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Physical book or ebook?

If we twisted your arm; if it was a matter of life and death; if you had to pick one or the other... would you choose a physical book or an ebook? That's exactly the choice we laid before the Write Yorkshire Scribble this week and, honestly? I think we struck a nerve...


There’s no arguing with the convenience of ebooks. Space, paper, money - all can be saved. Finish your book on the train with an hour still to go? No problem, flip to the next book and keep reading. Going on holiday and can’t get the eighteen hardbacks you plan to read next to the pool to fit within your luggage allowance? Not an issue - ebooks.


There’s the added fact that, pirated ebooks aside, selling digital books should earn authors more money, because you can’t nip on ebay and buy ebooks for 99p each, pre-loved and slightly dogeared. Every copy legally sold is a new copy. Supporting authors is important.


The world of digital books has opened up the publishing industry, making it possible for new voices to share their work with the word, when a traditional publishing deal would never have been an option. Digital books are a Good Thing.


This is the thing though… I really love rehoming a pre-loved book. I delight in a book which has obviously been read more than once. I go into spasms of delight when, browsing through a musty little second hand bookshop, I find a well cared-for edition of a favourite with a handwritten note in the front: “This book changed my life. I hope you love it too.”


Just as much, I love finding book-shaped objects wrapped in paper and string beneath the Christmas tree. That addictive zing of brand new book smell when you crack it open for the very first time; the feeling of the pages rushing by the pad of your thumb as you test its potential. I can’t keep the smile off my face when my eye alights on the pile of books next to my bed, or beside my desk, or the bulging bookcases stuffed in at the top of the stairs.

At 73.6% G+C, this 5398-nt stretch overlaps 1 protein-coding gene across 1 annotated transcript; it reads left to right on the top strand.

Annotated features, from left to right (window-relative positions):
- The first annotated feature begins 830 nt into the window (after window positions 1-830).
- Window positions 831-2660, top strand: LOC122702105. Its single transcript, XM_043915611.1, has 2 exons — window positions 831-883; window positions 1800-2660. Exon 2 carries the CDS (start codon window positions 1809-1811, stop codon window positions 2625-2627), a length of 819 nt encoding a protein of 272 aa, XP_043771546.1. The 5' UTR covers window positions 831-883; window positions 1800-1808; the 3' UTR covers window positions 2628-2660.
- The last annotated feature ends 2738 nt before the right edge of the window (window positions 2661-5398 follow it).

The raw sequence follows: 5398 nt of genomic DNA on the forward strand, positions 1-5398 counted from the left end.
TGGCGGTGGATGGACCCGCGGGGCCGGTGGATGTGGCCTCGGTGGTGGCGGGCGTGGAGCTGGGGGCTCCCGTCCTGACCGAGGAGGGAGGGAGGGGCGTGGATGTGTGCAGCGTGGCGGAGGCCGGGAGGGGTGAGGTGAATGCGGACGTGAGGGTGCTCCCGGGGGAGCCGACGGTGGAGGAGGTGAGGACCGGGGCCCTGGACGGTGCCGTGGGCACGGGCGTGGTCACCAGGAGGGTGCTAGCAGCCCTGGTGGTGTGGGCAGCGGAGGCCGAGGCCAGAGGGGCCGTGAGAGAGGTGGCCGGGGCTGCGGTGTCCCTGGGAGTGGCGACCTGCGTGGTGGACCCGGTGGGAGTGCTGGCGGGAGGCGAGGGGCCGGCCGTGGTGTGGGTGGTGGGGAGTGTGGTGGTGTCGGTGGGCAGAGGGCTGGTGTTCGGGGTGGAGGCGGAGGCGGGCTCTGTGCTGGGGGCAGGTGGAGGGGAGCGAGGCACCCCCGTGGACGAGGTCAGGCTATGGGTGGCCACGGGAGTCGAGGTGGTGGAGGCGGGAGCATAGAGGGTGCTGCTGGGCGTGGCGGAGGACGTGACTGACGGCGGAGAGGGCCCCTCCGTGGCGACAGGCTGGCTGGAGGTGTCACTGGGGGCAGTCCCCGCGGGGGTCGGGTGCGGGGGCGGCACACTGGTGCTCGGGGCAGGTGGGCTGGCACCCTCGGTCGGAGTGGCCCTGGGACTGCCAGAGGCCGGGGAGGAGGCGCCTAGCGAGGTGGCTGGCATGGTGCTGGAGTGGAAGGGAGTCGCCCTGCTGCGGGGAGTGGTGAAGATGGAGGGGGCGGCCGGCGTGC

There is no doubting the benefits of ebooks over paper books. And yet, my heart is trapped inside real pages. I was born that way.


Physical. One hundred and ten per cent.


Don’t get me wrong, I understand that the ebook is a good thing. An incredible invention actually. A vast, unlimited library of literature available at a touch – and it can fit in your pocket or bag no problem. You’re going on holiday and you don’t have room in your luggage to take the three books that you want to read? Doesn’t matter. Take a hundred ebooks. Ground breaking.


Nevertheless, I don’t like them. I tried using ebooks when first I started my undergrad English Literature degree. It made reading a 150-page book feel like tackling Moby Dick. It was stressful and unenjoyable. I missed the paper and the weight of a physical book. I missed the pages on my thumb. I missed the smell. Even the clever highlighting feature of the e-reader I used felt wrong – pitiful compared to the satisfying tangibility and sound of a pencil scraping across the page.


Sure, ebooks might be the literary equivalent of the wheel but I’d rather live in the olden days. Give me a good second-hand paperback every time. Nothing else comes close.


I love physical books. Absolutely everything about them. The feel of them, the smell of them, the look of them. I'm a true book worm to the absolute core. I have hordes of books filling shelves and dream of having a library in my own house one day. That being said, I'm not totally opposed to an ebook. It's a bit of a tense subject amongst writers, but just hear me out, I have my reasons!